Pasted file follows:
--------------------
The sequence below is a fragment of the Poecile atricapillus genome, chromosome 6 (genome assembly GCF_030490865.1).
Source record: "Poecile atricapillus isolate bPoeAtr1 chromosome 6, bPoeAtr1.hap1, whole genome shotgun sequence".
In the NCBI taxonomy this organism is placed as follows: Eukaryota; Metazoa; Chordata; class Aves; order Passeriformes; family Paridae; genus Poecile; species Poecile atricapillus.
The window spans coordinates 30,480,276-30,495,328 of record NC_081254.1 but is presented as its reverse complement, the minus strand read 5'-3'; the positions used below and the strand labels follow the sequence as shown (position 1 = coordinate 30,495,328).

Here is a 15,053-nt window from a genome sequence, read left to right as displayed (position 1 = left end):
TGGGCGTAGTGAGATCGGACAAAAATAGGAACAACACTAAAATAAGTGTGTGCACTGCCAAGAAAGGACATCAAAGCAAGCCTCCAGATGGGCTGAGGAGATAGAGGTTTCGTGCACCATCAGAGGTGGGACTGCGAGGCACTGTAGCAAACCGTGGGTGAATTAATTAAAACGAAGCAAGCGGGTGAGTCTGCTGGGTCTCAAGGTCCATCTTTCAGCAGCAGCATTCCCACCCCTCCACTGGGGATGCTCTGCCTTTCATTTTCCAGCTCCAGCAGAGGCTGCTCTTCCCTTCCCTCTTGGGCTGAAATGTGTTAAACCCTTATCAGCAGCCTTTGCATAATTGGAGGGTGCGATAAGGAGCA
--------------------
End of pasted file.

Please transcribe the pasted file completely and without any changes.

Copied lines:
The sequence below is a fragment of the Poecile atricapillus genome, chromosome 6 (genome assembly GCF_030490865.1).
Source record: "Poecile atricapillus isolate bPoeAtr1 chromosome 6, bPoeAtr1.hap1, whole genome shotgun sequence".
In the NCBI taxonomy this organism is placed as follows: Eukaryota; Metazoa; Chordata; class Aves; order Passeriformes; family Paridae; genus Poecile; species Poecile atricapillus.
The window spans coordinates 30,480,276-30,495,328 of record NC_081254.1 but is presented as its reverse complement, the minus strand read 5'-3'; the positions used below and the strand labels follow the sequence as shown (position 1 = coordinate 30,495,328).

Here is a 15,053-nt window from a genome sequence, read left to right as displayed (position 1 = left end):
TGGGCGTAGTGAGATCGGACAAAAATAGGAACAACACTAAAATAAGTGTGTGCACTGCCAAGAAAGGACATCAAAGCAAGCCTCCAGATGGGCTGAGGAGATAGAGGTTTCGTGCACCATCAGAGGTGGGACTGCGAGGCACTGTAGCAAACCGTGGGTGAATTAATTAAAACGAAGCAAGCGGGTGAGTCTGCTGGGTCTCAAGGTCCATCTTTCAGCAGCAGCATTCCCACCCCTCCACTGGGGATGCTCTGCCTTTCATTTTCCAGCTCCAGCAGAGGCTGCTCTTCCCTTCCCTCTTGGGCTGAAATGTGTTAAACCCTTATCAGCAGCCTTTGCATAATTGGAGGGTGCGATAAGGAGCA